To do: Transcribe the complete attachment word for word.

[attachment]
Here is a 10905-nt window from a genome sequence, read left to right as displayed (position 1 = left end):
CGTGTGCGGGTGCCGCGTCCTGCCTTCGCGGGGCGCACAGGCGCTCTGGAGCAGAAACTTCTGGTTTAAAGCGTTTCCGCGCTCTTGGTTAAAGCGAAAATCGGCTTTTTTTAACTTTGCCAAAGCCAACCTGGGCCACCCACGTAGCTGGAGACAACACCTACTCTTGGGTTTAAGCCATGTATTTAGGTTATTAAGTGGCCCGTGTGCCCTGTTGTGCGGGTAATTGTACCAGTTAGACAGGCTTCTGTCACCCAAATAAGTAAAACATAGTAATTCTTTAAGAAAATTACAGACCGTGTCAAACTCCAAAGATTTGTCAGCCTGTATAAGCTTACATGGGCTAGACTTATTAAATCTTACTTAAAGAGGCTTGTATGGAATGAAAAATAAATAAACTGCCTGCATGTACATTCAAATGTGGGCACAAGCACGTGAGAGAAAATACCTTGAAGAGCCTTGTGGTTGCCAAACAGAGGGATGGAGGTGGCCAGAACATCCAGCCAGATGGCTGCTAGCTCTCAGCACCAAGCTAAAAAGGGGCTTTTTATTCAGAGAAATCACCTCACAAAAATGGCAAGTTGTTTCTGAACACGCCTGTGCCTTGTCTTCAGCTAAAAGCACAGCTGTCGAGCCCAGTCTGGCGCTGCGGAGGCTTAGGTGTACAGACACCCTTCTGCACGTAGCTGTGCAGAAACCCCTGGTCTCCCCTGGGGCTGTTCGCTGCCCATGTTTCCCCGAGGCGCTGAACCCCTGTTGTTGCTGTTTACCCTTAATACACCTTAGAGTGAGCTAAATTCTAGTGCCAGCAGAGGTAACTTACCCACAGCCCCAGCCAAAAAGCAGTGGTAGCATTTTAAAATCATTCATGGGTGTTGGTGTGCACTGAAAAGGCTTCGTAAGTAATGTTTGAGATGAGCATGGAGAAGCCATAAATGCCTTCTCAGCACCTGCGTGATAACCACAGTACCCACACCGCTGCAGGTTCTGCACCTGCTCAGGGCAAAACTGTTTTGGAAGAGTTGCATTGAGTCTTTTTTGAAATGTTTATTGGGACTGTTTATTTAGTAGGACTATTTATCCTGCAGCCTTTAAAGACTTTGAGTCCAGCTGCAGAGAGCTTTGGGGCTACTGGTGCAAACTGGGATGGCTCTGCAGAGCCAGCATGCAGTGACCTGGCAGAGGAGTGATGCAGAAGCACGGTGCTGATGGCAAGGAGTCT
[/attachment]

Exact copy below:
Here is a 10905-nt window from a genome sequence, read left to right as displayed (position 1 = left end):
CGTGTGCGGGTGCCGCGTCCTGCCTTCGCGGGGCGCACAGGCGCTCTGGAGCAGAAACTTCTGGTTTAAAGCGTTTCCGCGCTCTTGGTTAAAGCGAAAATCGGCTTTTTTTAACTTTGCCAAAGCCAACCTGGGCCACCCACGTAGCTGGAGACAACACCTACTCTTGGGTTTAAGCCATGTATTTAGGTTATTAAGTGGCCCGTGTGCCCTGTTGTGCGGGTAATTGTACCAGTTAGACAGGCTTCTGTCACCCAAATAAGTAAAACATAGTAATTCTTTAAGAAAATTACAGACCGTGTCAAACTCCAAAGATTTGTCAGCCTGTATAAGCTTACATGGGCTAGACTTATTAAATCTTACTTAAAGAGGCTTGTATGGAATGAAAAATAAATAAACTGCCTGCATGTACATTCAAATGTGGGCACAAGCACGTGAGAGAAAATACCTTGAAGAGCCTTGTGGTTGCCAAACAGAGGGATGGAGGTGGCCAGAACATCCAGCCAGATGGCTGCTAGCTCTCAGCACCAAGCTAAAAAGGGGCTTTTTATTCAGAGAAATCACCTCACAAAAATGGCAAGTTGTTTCTGAACACGCCTGTGCCTTGTCTTCAGCTAAAAGCACAGCTGTCGAGCCCAGTCTGGCGCTGCGGAGGCTTAGGTGTACAGACACCCTTCTGCACGTAGCTGTGCAGAAACCCCTGGTCTCCCCTGGGGCTGTTCGCTGCCCATGTTTCCCCGAGGCGCTGAACCCCTGTTGTTGCTGTTTACCCTTAATACACCTTAGAGTGAGCTAAATTCTAGTGCCAGCAGAGGTAACTTACCCACAGCCCCAGCCAAAAAGCAGTGGTAGCATTTTAAAATCATTCATGGGTGTTGGTGTGCACTGAAAAGGCTTCGTAAGTAATGTTTGAGATGAGCATGGAGAAGCCATAAATGCCTTCTCAGCACCTGCGTGATAACCACAGTACCCACACCGCTGCAGGTTCTGCACCTGCTCAGGGCAAAACTGTTTTGGAAGAGTTGCATTGAGTCTTTTTTGAAATGTTTATTGGGACTGTTTATTTAGTAGGACTATTTATCCTGCAGCCTTTAAAGACTTTGAGTCCAGCTGCAGAGAGCTTTGGGGCTACTGGTGCAAACTGGGATGGCTCTGCAGAGCCAGCATGCAGTGACCTGGCAGAGGAGTGATGCAGAAGCACGGTGCTGATGGCAAGGAGTCT